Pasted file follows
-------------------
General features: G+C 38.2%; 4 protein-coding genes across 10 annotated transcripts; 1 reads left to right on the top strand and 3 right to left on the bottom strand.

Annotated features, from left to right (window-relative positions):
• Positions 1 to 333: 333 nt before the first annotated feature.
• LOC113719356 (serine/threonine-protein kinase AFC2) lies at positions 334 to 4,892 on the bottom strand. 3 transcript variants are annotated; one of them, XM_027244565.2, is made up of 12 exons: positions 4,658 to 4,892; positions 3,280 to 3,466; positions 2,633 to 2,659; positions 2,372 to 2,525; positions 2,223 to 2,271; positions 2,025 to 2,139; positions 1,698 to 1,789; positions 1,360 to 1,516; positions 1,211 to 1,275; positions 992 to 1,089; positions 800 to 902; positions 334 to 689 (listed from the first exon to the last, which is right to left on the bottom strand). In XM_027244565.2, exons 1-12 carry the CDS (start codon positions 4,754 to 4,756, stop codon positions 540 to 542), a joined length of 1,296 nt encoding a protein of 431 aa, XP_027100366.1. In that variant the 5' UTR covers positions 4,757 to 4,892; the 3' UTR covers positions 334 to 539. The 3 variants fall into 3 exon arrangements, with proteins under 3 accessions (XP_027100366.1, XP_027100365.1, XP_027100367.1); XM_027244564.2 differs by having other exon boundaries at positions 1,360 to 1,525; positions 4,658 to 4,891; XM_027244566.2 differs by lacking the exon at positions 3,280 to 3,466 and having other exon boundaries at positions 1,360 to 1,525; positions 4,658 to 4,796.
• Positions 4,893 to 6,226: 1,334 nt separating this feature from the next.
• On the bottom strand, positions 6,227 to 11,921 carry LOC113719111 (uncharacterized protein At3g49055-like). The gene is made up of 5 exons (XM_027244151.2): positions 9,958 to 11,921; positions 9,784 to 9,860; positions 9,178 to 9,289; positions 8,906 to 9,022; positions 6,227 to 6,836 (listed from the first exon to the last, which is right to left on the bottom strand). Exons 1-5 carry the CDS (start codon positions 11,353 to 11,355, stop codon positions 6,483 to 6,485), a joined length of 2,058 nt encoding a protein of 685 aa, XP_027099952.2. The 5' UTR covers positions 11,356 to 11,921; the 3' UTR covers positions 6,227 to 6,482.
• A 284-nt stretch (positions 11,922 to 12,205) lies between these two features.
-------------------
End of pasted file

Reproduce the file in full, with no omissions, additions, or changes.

General features: G+C 38.2%; 4 protein-coding genes across 10 annotated transcripts; 1 reads left to right on the top strand and 3 right to left on the bottom strand.

Annotated features, from left to right (window-relative positions):
• Positions 1 to 333: 333 nt before the first annotated feature.
• LOC113719356 (serine/threonine-protein kinase AFC2) lies at positions 334 to 4,892 on the bottom strand. 3 transcript variants are annotated; one of them, XM_027244565.2, is made up of 12 exons: positions 4,658 to 4,892; positions 3,280 to 3,466; positions 2,633 to 2,659; positions 2,372 to 2,525; positions 2,223 to 2,271; positions 2,025 to 2,139; positions 1,698 to 1,789; positions 1,360 to 1,516; positions 1,211 to 1,275; positions 992 to 1,089; positions 800 to 902; positions 334 to 689 (listed from the first exon to the last, which is right to left on the bottom strand). In XM_027244565.2, exons 1-12 carry the CDS (start codon positions 4,754 to 4,756, stop codon positions 540 to 542), a joined length of 1,296 nt encoding a protein of 431 aa, XP_027100366.1. In that variant the 5' UTR covers positions 4,757 to 4,892; the 3' UTR covers positions 334 to 539. The 3 variants fall into 3 exon arrangements, with proteins under 3 accessions (XP_027100366.1, XP_027100365.1, XP_027100367.1); XM_027244564.2 differs by having other exon boundaries at positions 1,360 to 1,525; positions 4,658 to 4,891; XM_027244566.2 differs by lacking the exon at positions 3,280 to 3,466 and having other exon boundaries at positions 1,360 to 1,525; positions 4,658 to 4,796.
• Positions 4,893 to 6,226: 1,334 nt separating this feature from the next.
• On the bottom strand, positions 6,227 to 11,921 carry LOC113719111 (uncharacterized protein At3g49055-like). The gene is made up of 5 exons (XM_027244151.2): positions 9,958 to 11,921; positions 9,784 to 9,860; positions 9,178 to 9,289; positions 8,906 to 9,022; positions 6,227 to 6,836 (listed from the first exon to the last, which is right to left on the bottom strand). Exons 1-5 carry the CDS (start codon positions 11,353 to 11,355, stop codon positions 6,483 to 6,485), a joined length of 2,058 nt encoding a protein of 685 aa, XP_027099952.2. The 5' UTR covers positions 11,356 to 11,921; the 3' UTR covers positions 6,227 to 6,482.
• A 284-nt stretch (positions 11,922 to 12,205) lies between these two features.